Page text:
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Morgan Stanley – Three UK and O2 Might Try Home Broadband Again

Wednesday, March 11th, 2015 (10:42 am) - Score 1,252
three uk mobile broadband

A new note from Morgan Stanley, the financial management firm, has suggested that one by-product of Three UK’s (Hutchison Whampoa) £10.25bn move to buy O2 from Telefonica is that the new combined business may “ultimately decide to explore an entry into UK fixed-line“.. again.

Mobile operator Three UK, which has never had a fixed line broadband and or phone business of its own, entered into an “exclusivity agreement” to buy O2 during January 2015 (here). The move was seen as a response to BT’s similar offer for EE (here), not to mention other movements in the wider market by its rivals.

The above developments are pushing the UK’s telecoms market towards convergence, which in the future will see a greater number of quad-play style offers centred on combining broadband, phone, mobile and TV into a single product. Both Vodafone and Sky Broadband have already announced just such a solution, largely to combat BT’s move, while TalkTalk and Virgin Media already do something similar.

In that sense it’s understandable that Three UK, with the backing of its parent Hutchison Whampoa, wouldn’t want to be left out. But Three UK’s problem is that gobbling O2 merely makes them into a bigger mobile operator (we also get to call them ThreeO2 or just “Throat” for fun) and does not add a fixed line broadband, phone or TV solution.

In fact O2 did use to offer fixed line broadband and phone, which worked quite well for a few years until they began aggressively hiking prices, playing around with the definition of “unlimited downloads” (this drove a lot of subscribers nuts) and ignoring the need to keep pace with rivals by failing to offer an FTTCfibre broadband” service. In the end O2 had lost so many customers that they sold their fixed line subscribers to Sky instead of trying to make it work (here).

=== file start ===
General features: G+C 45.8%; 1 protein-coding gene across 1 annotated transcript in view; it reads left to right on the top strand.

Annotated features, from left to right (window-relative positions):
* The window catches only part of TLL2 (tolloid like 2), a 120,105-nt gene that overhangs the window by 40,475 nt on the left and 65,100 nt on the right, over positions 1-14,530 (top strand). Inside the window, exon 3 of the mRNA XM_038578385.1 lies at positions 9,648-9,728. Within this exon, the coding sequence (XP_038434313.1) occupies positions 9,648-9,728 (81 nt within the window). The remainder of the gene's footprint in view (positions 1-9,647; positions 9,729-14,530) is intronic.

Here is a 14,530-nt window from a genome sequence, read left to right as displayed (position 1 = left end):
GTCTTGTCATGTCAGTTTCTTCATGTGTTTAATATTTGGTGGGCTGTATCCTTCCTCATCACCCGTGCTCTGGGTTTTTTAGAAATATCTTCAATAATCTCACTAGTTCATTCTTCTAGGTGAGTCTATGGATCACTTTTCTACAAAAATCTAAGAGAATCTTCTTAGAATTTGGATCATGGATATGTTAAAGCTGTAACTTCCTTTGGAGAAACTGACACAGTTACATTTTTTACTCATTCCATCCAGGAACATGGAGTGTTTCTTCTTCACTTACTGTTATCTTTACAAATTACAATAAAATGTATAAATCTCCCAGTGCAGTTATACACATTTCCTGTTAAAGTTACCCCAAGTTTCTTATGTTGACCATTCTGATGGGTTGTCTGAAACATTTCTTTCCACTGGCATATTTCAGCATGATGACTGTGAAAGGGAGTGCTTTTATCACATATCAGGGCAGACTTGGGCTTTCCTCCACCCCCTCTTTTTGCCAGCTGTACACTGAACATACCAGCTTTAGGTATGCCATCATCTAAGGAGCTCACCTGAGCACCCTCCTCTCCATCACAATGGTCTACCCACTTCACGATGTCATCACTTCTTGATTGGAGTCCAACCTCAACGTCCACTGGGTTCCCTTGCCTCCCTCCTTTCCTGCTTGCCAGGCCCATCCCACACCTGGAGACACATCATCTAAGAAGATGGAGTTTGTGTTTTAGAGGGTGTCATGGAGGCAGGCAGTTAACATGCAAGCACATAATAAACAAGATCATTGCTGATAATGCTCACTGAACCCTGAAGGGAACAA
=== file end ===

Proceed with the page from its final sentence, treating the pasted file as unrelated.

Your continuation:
The UK’s fixed line market is aggressively competitive, arguably more so than mobile, and history tends to show that dedicated mobile operators have less success when adding fixed line services to their portfolio (most tend to treat such products and users as a second class citizens) than fixed line operators do with adding mobile; it’s easier to add mobile through an MVNO arrangement than to run your own fixed line network.

All of this places ThreeO2 in a difficult position. O2 failed to make fixed line work and Three UK has never even tried, yet for better or worse the rest of the market is fast going down the quad-play route and ThreeO2 may eventually feel the same pull. But breaking into an already competitive and stagnated market, without any aces up your sleeve, would be very tricky and the road is littered with corpses.

According to Morgan Stanley, ThreeO2’s merged unit should be able to realise significant pro-forma EBITDA uplift, supported by synergies. But that can only get you so far and at some point ThreeO2 may take the difficult step into fixed line, which might create problems with its new MVNO partner Sky Broadband and or their similar arrangements with other ISPs and operators.

In that sense the best approach for ThreeO2 might be to buy an existing ISP, like TalkTalk perhaps.

Leave a Comment
5 Responses
  1. Avatar Tim

    Or perhaps Sky or Virgin Media should buy ThreeO2 to compete with BTEE.

  2. Avatar 186k

    ..or hopefully this deal will be blocked by the new less compliant EU competition commissioner

  3. Avatar PhilB

    Was gutted when O2 left the fixed line broadband market.Good price,solid connection,excellent UK based support.

  4. Avatar Astroturfer

    ‘In fact O2 did use to offer fixed line broadband and phone, which worked quite well for a few years’

    Beyond that they were badly loss-making due to the ridiculous pricing, in a number of cases they actually paid people to be customers, it did indeed work quite well for a while.

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